Short term, overall market activity is largely random. Unless, that is, there is some overwhelming new information that can, in fact, change the aggregate valuation level. We thought that might happen this morning, with the Supreme Court preparing to rule on Obamacare. As it turns out, we’ll have to wait three more days, until June 28, to find out whether a proposed restructuring of about 18 percent of the U.S. economy is constitutional or not.
To quote our vice president, this is a big #*%!-ing deal. I don’t want to get into the details of the policy: first of all, I’m not qualified, and second of all, I try to stick to facts rather than opinions here. The factual takeaway, though, is that the federal government has asserted a right to restructure nearly a fifth of the economy. Literally everyone’s life will be affected in one way or another.
In the past, I’ve used other examples of how policy now overrides economics in many areas—interest rates, trade relations, government spending and benefit programs—but this is actually the 800-pound gorilla that proves my point. If constitutional, the bill will have immediate economic effects, changing tax rates, corporate policies, and individual lives on an everyday basis. A better example of policy trumping economics is hard to imagine.
None of this is to say that the policy is wrong or mistaken, just that it’s not driven by economics. As I mentioned the other day, the European project (you knew we would get to it eventually) is also a noneconomic endeavor. Major parts of life are inherently noneconomic as well—child-rearing, for example. Normally, when you spend lots of money, you get stuff. With my four-year-old son, I spend money and then get to spend more money!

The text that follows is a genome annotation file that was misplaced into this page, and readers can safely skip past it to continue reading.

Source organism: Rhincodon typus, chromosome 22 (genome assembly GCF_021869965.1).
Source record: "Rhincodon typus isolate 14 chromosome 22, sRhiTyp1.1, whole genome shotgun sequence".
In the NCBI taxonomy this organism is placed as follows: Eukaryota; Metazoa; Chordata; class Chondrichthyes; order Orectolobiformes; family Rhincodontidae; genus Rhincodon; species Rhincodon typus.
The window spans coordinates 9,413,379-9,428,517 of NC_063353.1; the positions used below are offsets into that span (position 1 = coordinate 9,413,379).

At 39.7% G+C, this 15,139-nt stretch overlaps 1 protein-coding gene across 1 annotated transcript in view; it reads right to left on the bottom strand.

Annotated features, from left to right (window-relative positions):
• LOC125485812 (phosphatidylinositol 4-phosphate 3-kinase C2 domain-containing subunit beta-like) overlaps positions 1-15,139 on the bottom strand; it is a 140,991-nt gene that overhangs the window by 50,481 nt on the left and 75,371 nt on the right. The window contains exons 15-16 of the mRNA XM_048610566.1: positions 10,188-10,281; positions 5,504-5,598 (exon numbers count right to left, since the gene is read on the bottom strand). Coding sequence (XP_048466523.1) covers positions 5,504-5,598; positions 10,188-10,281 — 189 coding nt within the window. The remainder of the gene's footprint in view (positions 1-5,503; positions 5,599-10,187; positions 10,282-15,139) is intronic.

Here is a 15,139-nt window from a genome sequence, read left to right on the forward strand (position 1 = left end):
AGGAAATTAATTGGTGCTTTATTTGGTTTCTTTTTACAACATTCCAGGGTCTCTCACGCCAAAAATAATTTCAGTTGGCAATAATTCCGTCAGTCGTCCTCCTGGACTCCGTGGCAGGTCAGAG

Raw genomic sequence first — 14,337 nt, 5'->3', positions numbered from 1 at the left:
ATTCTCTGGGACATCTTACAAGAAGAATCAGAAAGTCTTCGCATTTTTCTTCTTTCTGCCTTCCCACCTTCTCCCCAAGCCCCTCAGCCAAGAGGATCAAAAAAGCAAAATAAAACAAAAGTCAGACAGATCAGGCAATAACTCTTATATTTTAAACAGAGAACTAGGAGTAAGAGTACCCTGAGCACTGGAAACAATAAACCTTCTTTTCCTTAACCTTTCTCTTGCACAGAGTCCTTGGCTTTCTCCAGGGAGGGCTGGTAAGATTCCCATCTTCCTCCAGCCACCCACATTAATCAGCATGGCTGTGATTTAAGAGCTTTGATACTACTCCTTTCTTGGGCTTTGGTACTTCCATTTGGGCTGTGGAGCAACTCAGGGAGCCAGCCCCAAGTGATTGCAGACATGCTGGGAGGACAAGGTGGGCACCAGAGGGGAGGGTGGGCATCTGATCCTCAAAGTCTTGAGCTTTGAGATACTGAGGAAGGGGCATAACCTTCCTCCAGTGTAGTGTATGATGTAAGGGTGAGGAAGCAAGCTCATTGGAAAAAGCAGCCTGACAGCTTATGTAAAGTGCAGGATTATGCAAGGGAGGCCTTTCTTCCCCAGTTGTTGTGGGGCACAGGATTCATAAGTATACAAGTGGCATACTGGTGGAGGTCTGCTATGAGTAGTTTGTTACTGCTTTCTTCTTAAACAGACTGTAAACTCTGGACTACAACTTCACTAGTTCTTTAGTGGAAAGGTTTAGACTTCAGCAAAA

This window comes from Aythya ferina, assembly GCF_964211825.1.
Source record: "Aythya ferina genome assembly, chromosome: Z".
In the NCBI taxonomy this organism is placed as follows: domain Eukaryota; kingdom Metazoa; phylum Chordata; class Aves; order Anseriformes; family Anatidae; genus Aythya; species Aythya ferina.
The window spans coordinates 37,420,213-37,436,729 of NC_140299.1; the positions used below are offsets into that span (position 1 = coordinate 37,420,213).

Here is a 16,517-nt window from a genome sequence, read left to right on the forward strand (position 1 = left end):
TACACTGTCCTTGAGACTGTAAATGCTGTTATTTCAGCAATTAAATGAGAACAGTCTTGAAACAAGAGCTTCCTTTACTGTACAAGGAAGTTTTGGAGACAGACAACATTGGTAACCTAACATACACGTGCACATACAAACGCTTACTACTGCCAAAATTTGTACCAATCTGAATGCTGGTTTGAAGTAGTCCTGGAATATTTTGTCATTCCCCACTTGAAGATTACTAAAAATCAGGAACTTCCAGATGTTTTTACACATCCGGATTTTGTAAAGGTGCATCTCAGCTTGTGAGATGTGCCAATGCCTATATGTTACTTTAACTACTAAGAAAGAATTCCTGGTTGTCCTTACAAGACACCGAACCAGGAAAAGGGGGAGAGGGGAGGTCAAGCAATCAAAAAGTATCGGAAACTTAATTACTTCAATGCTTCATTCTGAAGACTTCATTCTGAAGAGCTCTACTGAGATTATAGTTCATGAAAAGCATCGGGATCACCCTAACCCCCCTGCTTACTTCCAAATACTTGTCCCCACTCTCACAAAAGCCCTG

And I love it. But the fact that noneconomic decision factors are playing a larger role in the economy also makes it much tougher for markets to incorporate information and come up with fair prices. In my opinion, volatility has increased over the past several years as a result. Policy changes and political winds can have outsize economic effects, and the markets have reflected this.
With Europe, with the health care decision, with the pending fiscal cliff and debt ceiling debate rerun, there will be plenty of noneconomic uncertainty on top of the usual economic uncertainty, which is also at an all-time high.
We live in interesting times.